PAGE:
I can only write from personal experience and mathematics. Personally, I’ve only been spinning for a short period of time so whether or not I’m losing weight it’s too soon to tell. The scale did go down a pound or two but it could be a combination of spinning and dietary habits.
The Mathematics of Weight Loss
You’ve got to burn about 3500 calories in order to lose a pound. You can burn anywhere from 600 to 1,000 calories per one hour class. The number of calories you burn during a spinning class depends on several factors including, but not limited to your current weight, current fitness level and spinning class intensity. The more you weigh and the higher your intensity the more calories you’ll burn.
You’ll quickly notice the disparity in number of calories burned as calculated by both sites. When searching for a calorie burning calculator, see if you can find one that allows you to add variables such as intensity or duration.
The Physics of Spinning
No matter which site you use to calculate your calories burned, only you will know for sure whether or not you’re burning enough calories to offset the amount of calories you’re putting in on a daily basis. If you’ve been taking spinning classes for several months and have not lost any weight don’t feel discouraged. It could be because your intensity is not high enough or you’re offsetting the calories burned by eating too much.
It could also be that you’re very close to your ideal weight and is difficult for you to lose weight through spinning. Some folks increase the number of classes per week to burn more calories, other folks take fewer classes but vary their workouts using other types of exercises.
I’m currently using spinning classes as my reintroduction to working out. I need to get fit and lose a few pounds. From my past experiences with spinning, I’ve found that I toned up quite a bit and lost a couple of pounds but I never lost an excessive amount of weight.
My lack of weight loss could be for a number of reasons:
- I only took two to three spinning classes a week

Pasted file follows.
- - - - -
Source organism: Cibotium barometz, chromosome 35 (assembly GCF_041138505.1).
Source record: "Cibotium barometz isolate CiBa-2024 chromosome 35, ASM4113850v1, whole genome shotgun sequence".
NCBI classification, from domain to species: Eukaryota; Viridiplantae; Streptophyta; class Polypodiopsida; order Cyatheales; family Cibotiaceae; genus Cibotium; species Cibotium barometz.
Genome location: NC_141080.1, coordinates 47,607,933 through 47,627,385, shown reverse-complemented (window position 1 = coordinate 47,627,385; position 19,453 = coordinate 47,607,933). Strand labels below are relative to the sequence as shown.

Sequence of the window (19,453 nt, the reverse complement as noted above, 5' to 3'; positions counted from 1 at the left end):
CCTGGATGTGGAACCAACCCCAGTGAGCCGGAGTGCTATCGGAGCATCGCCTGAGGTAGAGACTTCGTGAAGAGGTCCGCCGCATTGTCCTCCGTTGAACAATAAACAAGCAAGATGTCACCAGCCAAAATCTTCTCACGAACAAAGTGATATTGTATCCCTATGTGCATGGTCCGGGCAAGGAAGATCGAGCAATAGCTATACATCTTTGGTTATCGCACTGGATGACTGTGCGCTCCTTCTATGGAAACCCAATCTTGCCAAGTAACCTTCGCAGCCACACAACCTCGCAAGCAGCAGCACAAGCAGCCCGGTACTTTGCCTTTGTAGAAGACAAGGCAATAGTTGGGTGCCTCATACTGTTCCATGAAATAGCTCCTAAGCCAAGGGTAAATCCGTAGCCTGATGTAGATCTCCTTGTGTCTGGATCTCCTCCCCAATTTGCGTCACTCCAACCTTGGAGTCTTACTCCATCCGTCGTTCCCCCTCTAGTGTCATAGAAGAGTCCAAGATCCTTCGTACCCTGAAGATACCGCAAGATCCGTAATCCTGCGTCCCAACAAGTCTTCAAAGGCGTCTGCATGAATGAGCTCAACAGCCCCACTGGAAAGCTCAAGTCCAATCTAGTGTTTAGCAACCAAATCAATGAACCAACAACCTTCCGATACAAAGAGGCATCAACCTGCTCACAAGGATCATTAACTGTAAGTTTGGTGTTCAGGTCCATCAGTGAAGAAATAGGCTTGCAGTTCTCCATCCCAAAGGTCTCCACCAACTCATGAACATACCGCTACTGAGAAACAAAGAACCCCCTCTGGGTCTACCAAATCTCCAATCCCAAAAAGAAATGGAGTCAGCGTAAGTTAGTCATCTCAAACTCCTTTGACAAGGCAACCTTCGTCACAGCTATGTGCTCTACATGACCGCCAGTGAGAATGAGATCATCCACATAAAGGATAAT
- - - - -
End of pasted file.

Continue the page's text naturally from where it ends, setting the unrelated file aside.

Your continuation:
- I was pretty close to my goal weight
- I needed to vary my workouts
- I ate like two pigs and a horse
Spinning: You Get What You Put Into It
Here are a few online success stories and forums with information on spinning and how spinning helped folks to lose weight. You’ll notice that most of these people used spinning combined with healthy eating and muscle strengthening exercise to achieve their goals (note to self, start a muscle strengthening routine).
The bottom line is: you get out of it what you put into it. Spinning is a fun way to tone up and get into shape, but it is not the final fitness destination. After reading a few other success stories, I realize how important it is to incorporate strength training and stretching (flexibility) in my fitness program. Oh well, I guess it’s time to investigate a few of the other classes offered at the gym. The journey continues…
Update March 2013: I’m quickly learning that weight loss (or should I say fat loss) is more about what you eat than how much you eat and exercise. Yes, exercise will burn calories and help to build muscle, but if we constantly shovel fat producing foods into our mouths, we’re fighting a losing battle. Try cutting carbs by 80% for a couple of weeks. Go through your normal exercise routine. See how you feel/look at the end of those weeks. If you’re like most folks, you’ll find that you’ve lost inches and fat. You might even lose a few pounds too.